We’re learning more about Jan 6.
Yesterday, Cassidy Hutchinson — a former aide to White House chief of staff Mark Meadows — delivered her testimony. Here were some of the big talkers…
What Trump knew: Hutchinson testified that former President Trump knew some of his supporters were armed with weapons before urging them to march to the Capitol. She also said that she overheard Trump demanding to remove magnetometers (aka what the Secret Service uses to find hidden weapons), saying the protesters weren’t there to hurt him.
Trump’s behavior: Citing secondhand information, Hutchinson said Trump demanded he be taken to the Capitol after his speech, saying something along the lines of ‘I’m the f-ing president.’ And that he even tried grabbing the car’s steering wheel and possibly lunged at the throat of a Secret Service agent.
Others’ roles: After the Jan 6 attacks, Hutchinson said that Meadows and Trump lawyer Rudy Giuliani were both looking for presidential pardons. Hutchinson also testified that the WH chief of staff knew the attacks were getting violent at the Capitol. But that he didn’t intervene.
Critics questioned Hutchinson's credibility, saying some of her stories were 'fake news.' Meanwhile, Trump allies claim all of this was 'hearsay' and that her testimony wouldn't stand a chance in a courtroom. Yesterday's hearing is expected to be the last hearing of the month. It comes as federal agents seized the phone of John Eastman, a lawyer who helped advise Trump on efforts to overturn the election. The panel also said they had “very serious concerns” about instances of witness tampering coming from Trump allies — and that they will work on the next steps.
The latest Jan 6 testimonies give more insight into the admin’s big players on the day of the insurrection. Now it's up to the panel to decide how to move forward as more evidence is brought to light.
Yesterday, a judge in Texas temporarily blocked an almost century-old abortion ban from going into effect. The judge said that the 1925 law — which had clinics stop services — had been repealed and goes against more recent state law. The move means that until July 12, some clinics can resume abortions without facing criminal prosecution. In the meantime, the state’s six-week ban is still in effect — meaning abortions must take place before many even know they’re pregnant. An even more restrictive law is set to go into effect in the coming weeks.
Lawsuits have become a last-ditch attempt for some clinics to continue providing services in states with trigger bans. On Monday, judges in Louisiana and Utah blocked trigger laws, with activists respectively arguing that the laws are unclear and violate equal protection clauses. Abortion providers in Idaho, Kentucky, and Mississippi are also pursuing legal action.
PS: The Center for Reproductive Rights and the ACLU were behind the Texas lawsuit. We talked to them — and other advocacy orgs — about their operations in a post-Roe world.
What’s on public health officials’ minds…
Monkeypox. Yesterday, the Biden admin announced its expanding its vaccine strategy to combat the spread of the virus. The CDC said at least 56,000 doses will be available immediately for those who may have been exposed to the virus. It's a slight change from before when vaccines were only available for those who had known exposure to monkeypox. Since May, there have been more than 4,000 cases of monkeypox around the world and more than 300 cases in the US. Monkeypox is in the same family as smallpox but is historically less severe. The virus is transmitted to humans from animals and spreads from one person to another by close contact. Recent cases have mostly been spreading through sexual partners. Now, the admin will be shipping monkeypox vaccines to states and will focus on those with higher cases. The gov expects over 1.6 million doses to be available in the US by the end of the year.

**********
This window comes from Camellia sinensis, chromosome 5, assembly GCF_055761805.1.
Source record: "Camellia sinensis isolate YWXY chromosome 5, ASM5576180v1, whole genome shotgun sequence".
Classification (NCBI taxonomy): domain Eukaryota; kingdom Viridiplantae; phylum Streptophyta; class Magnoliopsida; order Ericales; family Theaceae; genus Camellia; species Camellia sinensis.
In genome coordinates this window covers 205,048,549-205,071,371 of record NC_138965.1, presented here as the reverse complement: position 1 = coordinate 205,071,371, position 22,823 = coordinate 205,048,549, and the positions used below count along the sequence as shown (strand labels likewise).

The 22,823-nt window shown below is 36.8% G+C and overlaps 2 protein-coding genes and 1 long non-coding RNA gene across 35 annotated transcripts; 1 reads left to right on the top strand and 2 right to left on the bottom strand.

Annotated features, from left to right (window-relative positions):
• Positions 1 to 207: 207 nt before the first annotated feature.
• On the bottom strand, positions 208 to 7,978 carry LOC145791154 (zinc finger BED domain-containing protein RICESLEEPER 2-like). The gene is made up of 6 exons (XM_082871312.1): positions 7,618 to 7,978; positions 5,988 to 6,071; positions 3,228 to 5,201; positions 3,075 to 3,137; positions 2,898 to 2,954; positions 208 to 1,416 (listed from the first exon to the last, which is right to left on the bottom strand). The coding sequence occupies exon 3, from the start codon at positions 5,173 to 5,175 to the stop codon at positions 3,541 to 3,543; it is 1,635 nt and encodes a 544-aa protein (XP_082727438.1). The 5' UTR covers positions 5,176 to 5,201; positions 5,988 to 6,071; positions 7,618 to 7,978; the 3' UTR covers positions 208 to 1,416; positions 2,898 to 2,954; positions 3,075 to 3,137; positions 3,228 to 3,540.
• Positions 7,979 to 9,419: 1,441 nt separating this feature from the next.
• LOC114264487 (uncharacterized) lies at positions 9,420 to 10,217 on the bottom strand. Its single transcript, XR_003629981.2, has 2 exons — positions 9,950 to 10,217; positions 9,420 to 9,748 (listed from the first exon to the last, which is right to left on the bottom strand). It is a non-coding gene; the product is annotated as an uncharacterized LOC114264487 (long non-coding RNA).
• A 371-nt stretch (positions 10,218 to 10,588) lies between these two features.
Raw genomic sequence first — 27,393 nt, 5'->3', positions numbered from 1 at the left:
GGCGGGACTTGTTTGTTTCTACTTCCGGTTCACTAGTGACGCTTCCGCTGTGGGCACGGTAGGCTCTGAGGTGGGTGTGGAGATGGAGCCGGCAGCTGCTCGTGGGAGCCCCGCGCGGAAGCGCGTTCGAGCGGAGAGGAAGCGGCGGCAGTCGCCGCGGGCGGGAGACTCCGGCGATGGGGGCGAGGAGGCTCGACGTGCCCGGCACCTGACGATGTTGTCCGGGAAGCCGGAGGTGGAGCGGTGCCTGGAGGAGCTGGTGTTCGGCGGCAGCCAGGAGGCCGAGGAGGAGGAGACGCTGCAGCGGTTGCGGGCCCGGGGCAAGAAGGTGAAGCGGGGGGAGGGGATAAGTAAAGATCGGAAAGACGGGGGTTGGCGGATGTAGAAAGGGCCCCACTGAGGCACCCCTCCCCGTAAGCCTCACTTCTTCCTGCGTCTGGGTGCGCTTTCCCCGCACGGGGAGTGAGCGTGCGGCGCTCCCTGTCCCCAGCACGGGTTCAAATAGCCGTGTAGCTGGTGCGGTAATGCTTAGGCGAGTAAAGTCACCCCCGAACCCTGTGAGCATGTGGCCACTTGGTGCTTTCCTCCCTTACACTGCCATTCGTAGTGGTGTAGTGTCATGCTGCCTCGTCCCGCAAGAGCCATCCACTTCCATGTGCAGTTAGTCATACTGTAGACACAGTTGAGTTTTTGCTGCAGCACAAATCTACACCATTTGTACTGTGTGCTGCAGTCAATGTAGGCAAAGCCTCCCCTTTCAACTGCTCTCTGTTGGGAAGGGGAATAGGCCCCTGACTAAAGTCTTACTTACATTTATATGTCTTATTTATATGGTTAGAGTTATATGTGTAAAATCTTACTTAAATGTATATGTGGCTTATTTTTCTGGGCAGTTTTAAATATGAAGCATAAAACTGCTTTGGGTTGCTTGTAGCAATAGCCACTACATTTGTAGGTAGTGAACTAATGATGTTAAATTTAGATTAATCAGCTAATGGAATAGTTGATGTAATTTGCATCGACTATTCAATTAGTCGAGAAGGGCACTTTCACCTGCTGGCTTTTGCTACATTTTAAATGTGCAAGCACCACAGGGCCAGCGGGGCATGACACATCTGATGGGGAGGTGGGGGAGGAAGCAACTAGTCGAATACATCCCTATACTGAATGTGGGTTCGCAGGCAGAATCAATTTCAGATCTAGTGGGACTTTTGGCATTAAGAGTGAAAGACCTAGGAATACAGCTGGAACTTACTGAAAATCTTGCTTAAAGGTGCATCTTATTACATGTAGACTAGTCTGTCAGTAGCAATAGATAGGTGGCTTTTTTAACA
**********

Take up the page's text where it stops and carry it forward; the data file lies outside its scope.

Who’s saying ‘better late than never’...
Finland and Sweden. Yesterday, Turkey agreed to support their NATO membership. Last month, the two Nordic countries announced they want to make things official with NATO. But Turkey’s President Recep Tayyip Erdoğan said ‘nope.’ He accused both countries of supporting a terrorist org, aka the Kurdistan Workers’ Party — which has called for an independent Kurdish state within Turkey. That complicated things, because applicants need approval from all of NATO’s 30 members. But now, the countries have agreed to no longer support the group, lift arms restrictions, and work on extradition requests, putting the beef to bed. And Finland and Sweden are on their way to being the new kids in NATO. The alliance will vote to accept the bid today.
Who’s going to prison…
Ghislaine Maxwell. Yesterday, Jeffrey Epstein’s former girlfriend and longtime associate was sentenced to 20 years in prison after being found guilty on five of six felony counts — including sex trafficking of minors. We’ve got more on the trial here.
What people are talking about...
The primaries. Yesterday, voters in eight states went to the polls. In Colorado, businessman Joe O’Dea (R), who supports some abortion rights, won the Republican nomination and will go against Democratic US Sen. Michael Bennet in November. In Ilinois, incumbent Rep. Mary Miller (R) — who once quoted Adolf Hitler — won her primary race. And In Oklahoma, Republicans Rep. Markwayne Mullin and TW Shannon will face off in a GOP primary runoff as they eye the US Senate in a special election.
While Airbnb’s playing “Closing Time”…
Spotify’s getting the (karaoke) party started.
While you may be feeling euphoric…
What could be a formula for success…
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